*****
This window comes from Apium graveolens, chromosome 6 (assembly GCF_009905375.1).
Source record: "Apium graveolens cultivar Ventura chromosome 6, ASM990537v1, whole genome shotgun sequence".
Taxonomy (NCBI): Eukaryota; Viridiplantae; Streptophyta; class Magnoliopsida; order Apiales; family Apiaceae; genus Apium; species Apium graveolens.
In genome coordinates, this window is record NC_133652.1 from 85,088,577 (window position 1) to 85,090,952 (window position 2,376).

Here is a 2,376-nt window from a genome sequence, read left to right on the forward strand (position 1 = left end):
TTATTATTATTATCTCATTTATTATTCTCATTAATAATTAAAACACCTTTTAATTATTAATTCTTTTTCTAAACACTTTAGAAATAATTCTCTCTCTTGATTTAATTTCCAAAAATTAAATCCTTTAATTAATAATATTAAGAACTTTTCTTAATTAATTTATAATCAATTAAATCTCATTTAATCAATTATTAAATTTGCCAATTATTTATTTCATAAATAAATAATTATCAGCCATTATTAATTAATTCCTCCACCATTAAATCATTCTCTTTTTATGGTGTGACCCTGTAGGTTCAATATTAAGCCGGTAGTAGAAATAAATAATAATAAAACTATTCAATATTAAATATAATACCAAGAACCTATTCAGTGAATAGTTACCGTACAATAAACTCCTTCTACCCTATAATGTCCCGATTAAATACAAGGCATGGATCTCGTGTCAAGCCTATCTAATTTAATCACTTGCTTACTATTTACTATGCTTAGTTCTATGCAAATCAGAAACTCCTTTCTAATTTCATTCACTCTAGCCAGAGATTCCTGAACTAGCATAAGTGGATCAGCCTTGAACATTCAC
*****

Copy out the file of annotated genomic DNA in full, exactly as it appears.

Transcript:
This window comes from Apium graveolens, chromosome 6 (assembly GCF_009905375.1).
Source record: "Apium graveolens cultivar Ventura chromosome 6, ASM990537v1, whole genome shotgun sequence".
Taxonomy (NCBI): Eukaryota; Viridiplantae; Streptophyta; class Magnoliopsida; order Apiales; family Apiaceae; genus Apium; species Apium graveolens.
In genome coordinates, this window is record NC_133652.1 from 85,088,577 (window position 1) to 85,090,952 (window position 2,376).

Here is a 2,376-nt window from a genome sequence, read left to right on the forward strand (position 1 = left end):
TTATTATTATTATCTCATTTATTATTCTCATTAATAATTAAAACACCTTTTAATTATTAATTCTTTTTCTAAACACTTTAGAAATAATTCTCTCTCTTGATTTAATTTCCAAAAATTAAATCCTTTAATTAATAATATTAAGAACTTTTCTTAATTAATTTATAATCAATTAAATCTCATTTAATCAATTATTAAATTTGCCAATTATTTATTTCATAAATAAATAATTATCAGCCATTATTAATTAATTCCTCCACCATTAAATCATTCTCTTTTTATGGTGTGACCCTGTAGGTTCAATATTAAGCCGGTAGTAGAAATAAATAATAATAAAACTATTCAATATTAAATATAATACCAAGAACCTATTCAGTGAATAGTTACCGTACAATAAACTCCTTCTACCCTATAATGTCCCGATTAAATACAAGGCATGGATCTCGTGTCAAGCCTATCTAATTTAATCACTTGCTTACTATTTACTATGCTTAGTTCTATGCAAATCAGAAACTCCTTTCTAATTTCATTCACTCTAGCCAGAGATTCCTGAACTAGCATAAGTGGATCAGCCTTGAACATTCAC